University Libraries to Celebrate GIS Day Nov. 17
Marketing and Communications | November 04, 2010
Contrary to popular belief, GIS (geographic information system) technology is not just for making maps. The Texas A&M University Libraries’ Map and GIS Collections and Services aims to bust myths like this and others, while raising levels of awareness through GIS Day, Nov. 17.
GIS Day, a national event, was introduced locally to the Texas A&M community in 2007. The day-long schedule of activities will offer demonstrations at Sterling C. Evans Library and West Campus Library. Other events include speakers, a student poster exhibit, 3D demos at the Immersive Visualization Center, and Paul Dye, a flight director at NASA Johnson Space Center, will deliver a keynote lecture sharing his experience with satellite mapping.
The city departments of Bryan and College Station and a number of campus groups will be presenting demos of GIS applications used by their departments. The City of Bryan will showcase a police patrol car and a mobile command vehicle that use GIS technologies. The City of College Station will offer a geocaching “treasure hunt,” which uses navigational technologies to find objects placed or hidden by other participants.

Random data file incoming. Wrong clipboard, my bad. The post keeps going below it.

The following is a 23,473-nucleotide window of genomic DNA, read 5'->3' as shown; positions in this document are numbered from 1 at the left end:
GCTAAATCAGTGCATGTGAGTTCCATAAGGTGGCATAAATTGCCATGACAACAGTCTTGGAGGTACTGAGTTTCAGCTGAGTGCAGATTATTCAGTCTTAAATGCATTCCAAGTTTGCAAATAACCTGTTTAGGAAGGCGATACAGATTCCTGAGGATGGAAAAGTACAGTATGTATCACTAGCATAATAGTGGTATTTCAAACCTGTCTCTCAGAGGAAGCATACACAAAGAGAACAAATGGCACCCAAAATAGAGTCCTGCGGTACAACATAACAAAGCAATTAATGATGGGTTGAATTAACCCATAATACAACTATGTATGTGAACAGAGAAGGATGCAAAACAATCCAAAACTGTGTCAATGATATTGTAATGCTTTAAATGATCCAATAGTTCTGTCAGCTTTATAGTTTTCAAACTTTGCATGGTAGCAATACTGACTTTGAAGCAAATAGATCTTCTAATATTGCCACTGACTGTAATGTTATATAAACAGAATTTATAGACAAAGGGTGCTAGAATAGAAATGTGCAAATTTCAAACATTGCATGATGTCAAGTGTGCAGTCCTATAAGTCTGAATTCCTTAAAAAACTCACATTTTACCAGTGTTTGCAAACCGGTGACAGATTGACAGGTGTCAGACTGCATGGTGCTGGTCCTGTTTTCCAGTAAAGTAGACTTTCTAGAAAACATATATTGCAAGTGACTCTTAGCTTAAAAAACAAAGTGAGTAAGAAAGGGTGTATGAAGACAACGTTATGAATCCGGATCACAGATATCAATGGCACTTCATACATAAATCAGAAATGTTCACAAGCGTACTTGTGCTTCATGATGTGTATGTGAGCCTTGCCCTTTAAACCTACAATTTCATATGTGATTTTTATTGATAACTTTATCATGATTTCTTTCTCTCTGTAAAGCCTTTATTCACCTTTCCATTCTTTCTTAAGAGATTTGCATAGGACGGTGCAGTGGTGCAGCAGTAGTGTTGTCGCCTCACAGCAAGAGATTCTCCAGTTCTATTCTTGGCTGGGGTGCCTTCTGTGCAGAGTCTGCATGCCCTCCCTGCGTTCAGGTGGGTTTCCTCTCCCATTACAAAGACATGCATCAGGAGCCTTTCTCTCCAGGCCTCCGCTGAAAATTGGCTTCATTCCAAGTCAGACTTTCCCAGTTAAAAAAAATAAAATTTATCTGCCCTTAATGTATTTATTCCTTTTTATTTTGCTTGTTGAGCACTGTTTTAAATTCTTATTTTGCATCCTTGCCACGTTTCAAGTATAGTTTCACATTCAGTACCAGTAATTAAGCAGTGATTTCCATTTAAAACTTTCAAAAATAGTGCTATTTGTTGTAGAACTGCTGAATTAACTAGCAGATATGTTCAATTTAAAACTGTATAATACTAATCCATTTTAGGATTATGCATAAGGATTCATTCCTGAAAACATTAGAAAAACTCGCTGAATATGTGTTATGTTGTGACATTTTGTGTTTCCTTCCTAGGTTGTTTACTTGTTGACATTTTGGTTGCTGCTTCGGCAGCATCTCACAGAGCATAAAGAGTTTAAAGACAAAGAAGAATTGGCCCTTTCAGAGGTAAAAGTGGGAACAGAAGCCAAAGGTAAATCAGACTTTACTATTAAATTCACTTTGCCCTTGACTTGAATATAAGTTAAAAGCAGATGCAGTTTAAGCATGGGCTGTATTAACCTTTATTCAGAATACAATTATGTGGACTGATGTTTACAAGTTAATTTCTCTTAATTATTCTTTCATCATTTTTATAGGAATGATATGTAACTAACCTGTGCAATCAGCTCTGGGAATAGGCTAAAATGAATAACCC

GIS technology typically captures, manages, analyzes and presents data linked to location. Examples include crime analysis, census data, natural resources management, transportation planning, business analysis and hazard recovery, according to Miriam Olivares, GIS specialist in Map and GIS Collections and Services.
“GIS is not just a mapping tool, as many people think,” Olivares said. “Maps are just one visual representation or outcome of the technology. The scope is actually much larger and application possibilities are unlimited.”
The technology touches our daily lives through things like GPS in smart phones, data gathered by stores for marketing analysis, and targeted political advertisements, according to Kathy Weimer, associate professor and coordinator of Map and GIS Collections and Services. She added that staff on the second floor of Evans Library can assist all campus users with GIS data and technologies for class projects and faculty research needs.
GIS Day is co-sponsored by the University Libraries, the Immersive Visualization Center, Hazard Reduction and Recovery Center and NASA. The campus community and general public are invited to all events. View a detailed schedule or for more information, contact Miriam Olivares or Kathy Weimer.